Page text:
I find the wireless category to be among the most exciting in headphones. Over the last several years, big advances have been made in this segment, and I expect much more to come. So if you were under the impression that there was no such thing as good wireless headphones--let alone outstanding ones--then connect yourself to your music only via the ether tether of the following headphones. You'll be amazed.
Chunbeng Quek, through the design firm he co-founded, has worked with the likes of Samsung and Nokia. In 2006, he started designing audio products, working with a team from Sennheiser. Several years later, his firm's design portfolio consisted of over 50 headphones and earphones for Sennheiser, including some involving wireless technology, where he first starting working with AptX technology. With that experience, he was part of a small team that formed to craft high-performance wireless headphones, and thus was born the company Pendulumic.
At the time of this writing, Pendulumic is making and selling one model--the Pendulumic STANCE S1+--and with it, straight away, on sound quality alone, Pendulumic is competing with the best Bluetooth headphones I've yet heard, including the best from Philips, Sony, Sennheiser and Parrot. With feedback from audio enthusiasts about its very first model (called the S1, without the "+"), Pendulumic has tuned the S1+ with a sound signature that has wide appeal. It's detailed and even-handed enough (especially considering its Bluetooth wireless) to please most audiophile types, but with mild emphasis down low, and a little up top, to give it impactful enough sound to appeal to mass consumers, too.
The STANCE S1+ is equipped with Bluetooth 4.0, aptX, a built-in lithium-ion rechargeable battery that provides up to 18 hours of listening time, and the cool option of inserting backup AAA alkaline batteries for another 12 hours of listening time for particularly long trips between charges. And while it may not be as tech-trick as the Parrot Zik 2.0's capacitive touch interface, Pendulumic's multi-function volume knob provides an extremely intuitive way to play/pause, track-forward, and answer/end calls. It's also very unusual to see such a proper volume knob on a headphone, but it's a joy to use.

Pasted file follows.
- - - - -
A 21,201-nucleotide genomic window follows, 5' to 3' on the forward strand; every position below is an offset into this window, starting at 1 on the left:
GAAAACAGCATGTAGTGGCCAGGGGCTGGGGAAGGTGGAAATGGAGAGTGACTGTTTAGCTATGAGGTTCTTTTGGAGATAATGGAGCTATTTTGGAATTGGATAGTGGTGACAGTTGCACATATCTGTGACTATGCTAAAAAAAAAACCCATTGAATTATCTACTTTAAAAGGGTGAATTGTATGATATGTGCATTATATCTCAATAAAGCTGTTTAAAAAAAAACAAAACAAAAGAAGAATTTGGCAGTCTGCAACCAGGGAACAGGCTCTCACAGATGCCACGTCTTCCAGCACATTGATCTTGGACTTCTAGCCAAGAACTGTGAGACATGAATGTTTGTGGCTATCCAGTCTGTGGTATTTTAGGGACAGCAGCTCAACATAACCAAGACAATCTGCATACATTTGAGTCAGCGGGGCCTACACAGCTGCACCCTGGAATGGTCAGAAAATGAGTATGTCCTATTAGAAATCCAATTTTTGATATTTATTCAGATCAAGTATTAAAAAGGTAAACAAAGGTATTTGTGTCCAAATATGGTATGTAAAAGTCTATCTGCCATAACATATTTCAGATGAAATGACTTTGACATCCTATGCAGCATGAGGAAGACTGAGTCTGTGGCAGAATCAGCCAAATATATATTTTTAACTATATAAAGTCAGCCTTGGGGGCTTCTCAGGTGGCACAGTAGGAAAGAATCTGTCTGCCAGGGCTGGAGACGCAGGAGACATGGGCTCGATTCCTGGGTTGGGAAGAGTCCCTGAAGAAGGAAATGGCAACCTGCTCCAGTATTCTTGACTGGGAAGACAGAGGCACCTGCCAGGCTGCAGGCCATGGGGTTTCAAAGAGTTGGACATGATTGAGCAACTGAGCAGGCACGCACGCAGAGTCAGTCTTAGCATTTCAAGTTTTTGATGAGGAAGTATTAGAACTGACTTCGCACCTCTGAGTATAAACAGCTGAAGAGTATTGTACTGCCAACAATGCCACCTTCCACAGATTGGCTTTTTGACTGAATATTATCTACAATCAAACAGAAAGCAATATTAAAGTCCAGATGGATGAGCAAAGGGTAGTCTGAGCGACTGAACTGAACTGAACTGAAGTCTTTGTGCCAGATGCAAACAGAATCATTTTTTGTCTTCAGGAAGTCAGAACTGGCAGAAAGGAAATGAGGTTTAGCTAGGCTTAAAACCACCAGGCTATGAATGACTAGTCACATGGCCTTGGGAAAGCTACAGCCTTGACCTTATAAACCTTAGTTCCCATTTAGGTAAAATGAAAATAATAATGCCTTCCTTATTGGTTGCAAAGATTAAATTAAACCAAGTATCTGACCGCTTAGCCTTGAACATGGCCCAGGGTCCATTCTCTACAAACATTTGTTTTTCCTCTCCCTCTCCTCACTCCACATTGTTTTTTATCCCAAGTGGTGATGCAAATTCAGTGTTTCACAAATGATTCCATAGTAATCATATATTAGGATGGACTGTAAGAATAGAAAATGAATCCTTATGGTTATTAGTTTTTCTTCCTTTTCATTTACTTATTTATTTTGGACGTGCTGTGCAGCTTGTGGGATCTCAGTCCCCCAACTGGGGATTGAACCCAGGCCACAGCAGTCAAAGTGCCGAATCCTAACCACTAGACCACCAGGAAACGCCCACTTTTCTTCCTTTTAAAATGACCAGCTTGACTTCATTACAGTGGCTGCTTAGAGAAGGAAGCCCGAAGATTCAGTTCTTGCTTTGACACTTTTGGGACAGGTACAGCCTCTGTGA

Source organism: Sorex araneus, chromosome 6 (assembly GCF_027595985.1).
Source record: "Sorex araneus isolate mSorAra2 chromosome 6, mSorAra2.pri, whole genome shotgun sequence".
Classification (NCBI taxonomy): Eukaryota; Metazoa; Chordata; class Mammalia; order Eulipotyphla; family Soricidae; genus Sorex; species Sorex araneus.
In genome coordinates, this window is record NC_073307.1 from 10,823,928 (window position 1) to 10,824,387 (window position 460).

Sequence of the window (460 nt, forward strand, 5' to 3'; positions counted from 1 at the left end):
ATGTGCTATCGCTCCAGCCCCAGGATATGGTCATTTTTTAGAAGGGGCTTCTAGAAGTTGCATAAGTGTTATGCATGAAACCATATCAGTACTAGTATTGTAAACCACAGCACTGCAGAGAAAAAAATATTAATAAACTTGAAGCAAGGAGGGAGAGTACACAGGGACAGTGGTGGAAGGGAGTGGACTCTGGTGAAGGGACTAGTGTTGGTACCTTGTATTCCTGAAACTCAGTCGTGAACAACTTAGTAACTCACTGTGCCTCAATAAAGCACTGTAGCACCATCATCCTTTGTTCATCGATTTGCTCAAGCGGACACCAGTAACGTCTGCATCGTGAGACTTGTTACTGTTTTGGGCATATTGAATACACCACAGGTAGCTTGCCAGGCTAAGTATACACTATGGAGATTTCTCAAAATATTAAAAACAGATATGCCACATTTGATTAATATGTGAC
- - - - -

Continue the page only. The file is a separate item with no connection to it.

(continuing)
With the STANCE S1+, Pendulumic has created a headphone that's comfortable for long listening sessions. I like the comfort strap design--it's nice, for an on-the-go headphone, to be able to just put it on without having to resize the headband every time you take it out of its case. In terms of style, it's a nice headphone, with a mildly retro look. The STANCE S1+'s build quality is good, but its chassis' level of polish isn't quite up to the standards you'll see and feel in its more expensive competitors from the likes of Sony, Sennheiser, Philips and Parrot.
Still, for only $199, the Pendulumic STANCE S1+ is a beast of a performer for a Bluetooth headphone, its fidelity among the best I've yet heard from any Bluetooth over-ear, regardless of price. A lot of experience was brought to bear in its creation, and you can hear it.
"Given its exemplary sonic presentation - and its highly functional form factor and feature set - I have a sneaking suspicion that the Stance S1+ was designed, optimized and refined with Head-Fiers in mind... and not rank-and-file consumers. I am looking forward to Pendulumic's future offerings, nearly as much as I am currently enjoying the Stance S1+."
-Warren Chi (warrenpchi)
Philips Fidelio M1BT
Written by Jude Mansilla
Meeting with Philips' audio engineering team in Leuven, Belgium was fascinating. One of the products we gained a lot of insight about, with respect to its goals and its development, was the new Philips Fidelio M1BT, the Bluetooth version of their Fidelio M1 wired headphone.
Of course, we met with the audio engineers. But we also met with their lead engineers for the wireless side of the headphone, and that alone was fascinating--discussing circuit design, antenna design, codecs. We also discussed the different devices the headphone will be used with, and the countless concerns therein. The melding of disparate disciplines needed to bring a good Bluetooth hi-fi headphone to market is remarkable.
So how'd they do? Wonderful! The M1BT is built on the Fidelio M1's excellent chassis, appears to be similar in size, but somehow packed in pretty much every current Bluetooth standard and codec currently out there, with Bluetooth 4.0, HFP, HSP, A2DP, AVRCP, SBC, AAC, and aptX support. Talk time and play time are rated at 10 hours from a full charge, with up to 350 hours of standby time. Range is rated (fairly, in my experience) as 15 meters.